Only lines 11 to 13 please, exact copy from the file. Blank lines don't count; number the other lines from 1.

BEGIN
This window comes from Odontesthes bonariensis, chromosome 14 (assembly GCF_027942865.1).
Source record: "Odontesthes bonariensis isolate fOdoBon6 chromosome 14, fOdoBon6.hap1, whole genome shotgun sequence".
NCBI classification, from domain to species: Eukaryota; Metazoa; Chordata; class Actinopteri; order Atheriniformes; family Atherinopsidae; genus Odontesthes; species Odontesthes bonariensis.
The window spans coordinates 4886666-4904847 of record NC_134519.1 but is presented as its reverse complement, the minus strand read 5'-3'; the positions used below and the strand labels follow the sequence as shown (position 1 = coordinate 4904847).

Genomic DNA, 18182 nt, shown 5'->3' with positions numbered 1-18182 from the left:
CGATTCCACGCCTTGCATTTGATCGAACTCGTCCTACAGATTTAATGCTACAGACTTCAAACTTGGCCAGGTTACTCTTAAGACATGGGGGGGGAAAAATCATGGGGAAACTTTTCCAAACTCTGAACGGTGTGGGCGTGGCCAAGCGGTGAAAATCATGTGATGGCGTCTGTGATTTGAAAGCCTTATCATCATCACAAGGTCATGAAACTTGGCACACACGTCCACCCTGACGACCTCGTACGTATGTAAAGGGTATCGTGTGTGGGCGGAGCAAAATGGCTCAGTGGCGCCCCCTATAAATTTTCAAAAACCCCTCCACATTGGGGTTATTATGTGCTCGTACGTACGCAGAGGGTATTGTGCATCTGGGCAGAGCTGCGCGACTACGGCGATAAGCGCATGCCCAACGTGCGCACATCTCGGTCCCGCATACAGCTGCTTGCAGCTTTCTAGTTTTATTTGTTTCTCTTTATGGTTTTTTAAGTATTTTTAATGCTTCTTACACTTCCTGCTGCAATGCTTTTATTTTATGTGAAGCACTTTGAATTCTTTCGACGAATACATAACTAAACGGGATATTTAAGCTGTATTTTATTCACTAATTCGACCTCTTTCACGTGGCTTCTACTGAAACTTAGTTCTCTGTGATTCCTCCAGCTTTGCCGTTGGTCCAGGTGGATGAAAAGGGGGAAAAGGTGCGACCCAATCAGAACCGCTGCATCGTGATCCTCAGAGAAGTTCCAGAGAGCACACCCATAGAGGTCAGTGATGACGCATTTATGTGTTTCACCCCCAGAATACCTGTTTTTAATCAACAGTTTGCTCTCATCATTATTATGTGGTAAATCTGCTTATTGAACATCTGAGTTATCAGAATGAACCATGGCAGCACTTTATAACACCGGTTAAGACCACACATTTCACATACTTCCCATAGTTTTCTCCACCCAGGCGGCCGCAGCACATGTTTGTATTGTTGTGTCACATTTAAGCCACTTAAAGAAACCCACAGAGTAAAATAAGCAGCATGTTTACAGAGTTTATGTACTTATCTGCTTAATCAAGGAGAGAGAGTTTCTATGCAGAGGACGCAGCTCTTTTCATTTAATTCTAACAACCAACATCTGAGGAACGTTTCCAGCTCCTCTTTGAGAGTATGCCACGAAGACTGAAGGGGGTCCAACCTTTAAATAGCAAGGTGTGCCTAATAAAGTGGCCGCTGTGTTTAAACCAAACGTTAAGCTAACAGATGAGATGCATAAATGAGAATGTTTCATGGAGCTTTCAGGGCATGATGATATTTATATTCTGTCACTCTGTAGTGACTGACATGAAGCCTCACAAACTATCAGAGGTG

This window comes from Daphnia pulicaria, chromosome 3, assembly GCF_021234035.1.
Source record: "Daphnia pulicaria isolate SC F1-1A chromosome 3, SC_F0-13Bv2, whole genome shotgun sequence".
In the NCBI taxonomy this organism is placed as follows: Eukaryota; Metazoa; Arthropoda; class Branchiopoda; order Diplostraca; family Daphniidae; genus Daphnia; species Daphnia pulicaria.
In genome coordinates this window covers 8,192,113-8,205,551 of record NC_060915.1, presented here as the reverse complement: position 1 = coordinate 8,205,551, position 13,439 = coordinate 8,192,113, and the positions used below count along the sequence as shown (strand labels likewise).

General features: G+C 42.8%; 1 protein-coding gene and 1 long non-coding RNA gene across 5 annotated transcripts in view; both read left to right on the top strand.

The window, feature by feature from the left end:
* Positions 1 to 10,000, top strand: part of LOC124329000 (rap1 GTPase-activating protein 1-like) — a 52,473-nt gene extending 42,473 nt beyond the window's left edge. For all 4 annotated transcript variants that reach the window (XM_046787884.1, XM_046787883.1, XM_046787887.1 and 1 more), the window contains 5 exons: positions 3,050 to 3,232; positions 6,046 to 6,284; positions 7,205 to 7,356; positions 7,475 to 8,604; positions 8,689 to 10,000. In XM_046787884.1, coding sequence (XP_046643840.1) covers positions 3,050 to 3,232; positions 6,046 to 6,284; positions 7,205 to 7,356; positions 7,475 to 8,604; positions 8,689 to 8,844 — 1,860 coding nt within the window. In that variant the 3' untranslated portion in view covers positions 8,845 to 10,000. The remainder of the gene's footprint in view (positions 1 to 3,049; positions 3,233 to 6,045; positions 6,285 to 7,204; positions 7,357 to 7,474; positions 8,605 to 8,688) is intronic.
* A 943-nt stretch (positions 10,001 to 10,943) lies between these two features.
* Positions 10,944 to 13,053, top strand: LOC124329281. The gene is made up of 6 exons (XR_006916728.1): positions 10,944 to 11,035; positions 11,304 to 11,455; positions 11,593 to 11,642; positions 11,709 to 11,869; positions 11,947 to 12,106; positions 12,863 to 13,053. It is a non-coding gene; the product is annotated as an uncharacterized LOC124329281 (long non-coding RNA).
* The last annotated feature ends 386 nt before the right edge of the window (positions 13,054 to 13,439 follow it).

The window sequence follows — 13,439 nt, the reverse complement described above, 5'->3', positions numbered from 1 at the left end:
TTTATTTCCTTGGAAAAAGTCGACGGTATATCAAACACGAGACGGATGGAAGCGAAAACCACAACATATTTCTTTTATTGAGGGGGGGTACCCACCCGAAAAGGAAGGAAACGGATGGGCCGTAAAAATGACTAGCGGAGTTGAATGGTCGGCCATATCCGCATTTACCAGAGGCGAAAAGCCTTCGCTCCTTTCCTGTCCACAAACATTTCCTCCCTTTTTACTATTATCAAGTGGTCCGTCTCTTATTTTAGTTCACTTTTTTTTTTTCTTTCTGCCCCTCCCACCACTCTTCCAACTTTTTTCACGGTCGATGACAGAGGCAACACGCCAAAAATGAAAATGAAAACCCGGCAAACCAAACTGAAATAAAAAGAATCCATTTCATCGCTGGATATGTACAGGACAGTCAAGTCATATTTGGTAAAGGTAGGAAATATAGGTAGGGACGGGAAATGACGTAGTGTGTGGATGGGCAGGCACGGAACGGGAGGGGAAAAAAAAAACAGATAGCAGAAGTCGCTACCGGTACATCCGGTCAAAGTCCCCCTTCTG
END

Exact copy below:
General features: G+C 42.8%; 1 protein-coding gene and 1 long non-coding RNA gene across 5 annotated transcripts in view; both read left to right on the top strand.

The window, feature by feature from the left end:
* Positions 1 to 10,000, top strand: part of LOC124329000 (rap1 GTPase-activating protein 1-like) — a 52,473-nt gene extending 42,473 nt beyond the window's left edge. For all 4 annotated transcript variants that reach the window (XM_046787884.1, XM_046787883.1, XM_046787887.1 and 1 more), the window contains 5 exons: positions 3,050 to 3,232; positions 6,046 to 6,284; positions 7,205 to 7,356; positions 7,475 to 8,604; positions 8,689 to 10,000. In XM_046787884.1, coding sequence (XP_046643840.1) covers positions 3,050 to 3,232; positions 6,046 to 6,284; positions 7,205 to 7,356; positions 7,475 to 8,604; positions 8,689 to 8,844 — 1,860 coding nt within the window. In that variant the 3' untranslated portion in view covers positions 8,845 to 10,000. The remainder of the gene's footprint in view (positions 1 to 3,049; positions 3,233 to 6,045; positions 6,285 to 7,204; positions 7,357 to 7,474; positions 8,605 to 8,688) is intronic.